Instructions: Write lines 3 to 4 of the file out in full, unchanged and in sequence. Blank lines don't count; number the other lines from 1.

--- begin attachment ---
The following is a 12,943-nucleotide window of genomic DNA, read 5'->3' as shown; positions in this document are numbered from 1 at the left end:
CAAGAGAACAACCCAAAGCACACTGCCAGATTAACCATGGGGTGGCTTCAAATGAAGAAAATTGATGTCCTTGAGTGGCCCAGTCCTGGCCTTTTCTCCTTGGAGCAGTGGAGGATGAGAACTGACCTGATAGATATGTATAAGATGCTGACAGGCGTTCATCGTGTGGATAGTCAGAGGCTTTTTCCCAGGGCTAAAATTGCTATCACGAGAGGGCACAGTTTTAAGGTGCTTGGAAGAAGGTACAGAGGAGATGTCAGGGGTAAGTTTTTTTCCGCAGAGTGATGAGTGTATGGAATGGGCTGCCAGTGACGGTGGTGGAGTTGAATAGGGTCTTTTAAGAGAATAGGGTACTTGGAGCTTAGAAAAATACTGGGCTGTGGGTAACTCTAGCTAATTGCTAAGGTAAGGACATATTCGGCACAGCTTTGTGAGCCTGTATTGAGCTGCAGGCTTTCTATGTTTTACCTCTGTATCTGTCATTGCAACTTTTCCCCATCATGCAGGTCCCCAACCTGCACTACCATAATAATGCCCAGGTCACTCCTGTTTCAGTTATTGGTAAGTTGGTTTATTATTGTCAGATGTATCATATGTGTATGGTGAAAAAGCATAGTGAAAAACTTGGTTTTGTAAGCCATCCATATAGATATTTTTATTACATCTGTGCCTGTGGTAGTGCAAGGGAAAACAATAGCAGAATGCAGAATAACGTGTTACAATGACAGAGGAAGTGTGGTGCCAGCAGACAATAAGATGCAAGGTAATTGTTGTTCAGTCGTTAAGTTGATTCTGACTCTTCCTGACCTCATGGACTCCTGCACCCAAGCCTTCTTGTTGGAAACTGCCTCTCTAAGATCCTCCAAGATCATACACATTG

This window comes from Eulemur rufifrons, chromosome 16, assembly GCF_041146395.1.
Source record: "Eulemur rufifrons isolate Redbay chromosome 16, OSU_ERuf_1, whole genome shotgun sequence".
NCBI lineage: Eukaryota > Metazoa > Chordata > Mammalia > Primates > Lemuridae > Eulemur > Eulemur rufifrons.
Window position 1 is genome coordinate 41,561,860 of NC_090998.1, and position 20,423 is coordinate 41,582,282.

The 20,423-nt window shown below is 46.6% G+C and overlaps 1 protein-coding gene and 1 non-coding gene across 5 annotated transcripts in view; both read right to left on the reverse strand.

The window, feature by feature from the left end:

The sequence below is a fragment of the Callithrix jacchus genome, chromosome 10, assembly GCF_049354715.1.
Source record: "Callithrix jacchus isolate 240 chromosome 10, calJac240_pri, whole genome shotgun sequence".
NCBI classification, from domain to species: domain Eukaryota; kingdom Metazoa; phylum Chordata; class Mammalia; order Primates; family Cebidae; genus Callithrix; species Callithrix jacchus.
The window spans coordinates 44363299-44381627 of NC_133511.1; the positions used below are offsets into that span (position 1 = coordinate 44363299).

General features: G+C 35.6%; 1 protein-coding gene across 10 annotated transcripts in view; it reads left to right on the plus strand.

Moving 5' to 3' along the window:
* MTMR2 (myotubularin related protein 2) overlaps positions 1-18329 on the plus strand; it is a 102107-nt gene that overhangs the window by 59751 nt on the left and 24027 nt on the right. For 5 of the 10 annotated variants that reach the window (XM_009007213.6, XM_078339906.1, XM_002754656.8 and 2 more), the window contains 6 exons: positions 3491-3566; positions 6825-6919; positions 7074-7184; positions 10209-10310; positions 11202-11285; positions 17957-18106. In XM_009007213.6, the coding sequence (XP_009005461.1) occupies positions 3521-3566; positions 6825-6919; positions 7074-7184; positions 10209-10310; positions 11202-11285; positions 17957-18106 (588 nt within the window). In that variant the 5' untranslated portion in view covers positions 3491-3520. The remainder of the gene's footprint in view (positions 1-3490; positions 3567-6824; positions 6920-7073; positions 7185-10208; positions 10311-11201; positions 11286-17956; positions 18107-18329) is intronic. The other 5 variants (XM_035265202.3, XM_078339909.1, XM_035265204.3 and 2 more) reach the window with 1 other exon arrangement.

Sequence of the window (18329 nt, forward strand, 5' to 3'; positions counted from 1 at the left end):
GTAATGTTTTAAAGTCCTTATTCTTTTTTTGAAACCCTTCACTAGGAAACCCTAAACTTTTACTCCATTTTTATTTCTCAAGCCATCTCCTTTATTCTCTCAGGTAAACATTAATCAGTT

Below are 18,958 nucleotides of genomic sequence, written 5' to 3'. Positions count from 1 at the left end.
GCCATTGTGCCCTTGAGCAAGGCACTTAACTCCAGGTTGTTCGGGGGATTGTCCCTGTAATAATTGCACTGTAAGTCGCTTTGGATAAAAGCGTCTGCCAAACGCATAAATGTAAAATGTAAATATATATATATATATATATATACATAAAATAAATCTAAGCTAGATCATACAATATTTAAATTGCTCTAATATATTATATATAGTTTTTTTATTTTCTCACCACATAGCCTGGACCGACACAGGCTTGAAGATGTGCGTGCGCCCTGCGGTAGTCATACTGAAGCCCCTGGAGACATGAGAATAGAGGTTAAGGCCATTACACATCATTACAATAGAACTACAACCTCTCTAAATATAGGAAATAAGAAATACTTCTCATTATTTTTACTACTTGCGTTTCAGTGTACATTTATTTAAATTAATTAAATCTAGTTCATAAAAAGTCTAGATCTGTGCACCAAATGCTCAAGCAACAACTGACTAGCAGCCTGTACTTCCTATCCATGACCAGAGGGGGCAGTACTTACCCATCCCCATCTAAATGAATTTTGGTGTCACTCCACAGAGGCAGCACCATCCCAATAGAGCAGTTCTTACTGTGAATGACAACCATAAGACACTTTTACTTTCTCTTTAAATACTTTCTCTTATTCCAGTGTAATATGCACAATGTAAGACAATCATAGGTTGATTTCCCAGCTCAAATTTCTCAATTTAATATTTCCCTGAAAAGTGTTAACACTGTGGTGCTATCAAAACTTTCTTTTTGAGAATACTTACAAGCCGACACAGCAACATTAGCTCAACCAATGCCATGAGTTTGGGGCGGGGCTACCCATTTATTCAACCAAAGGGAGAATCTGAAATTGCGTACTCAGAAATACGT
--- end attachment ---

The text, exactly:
This window comes from Eulemur rufifrons, chromosome 16, assembly GCF_041146395.1.
Source record: "Eulemur rufifrons isolate Redbay chromosome 16, OSU_ERuf_1, whole genome shotgun sequence".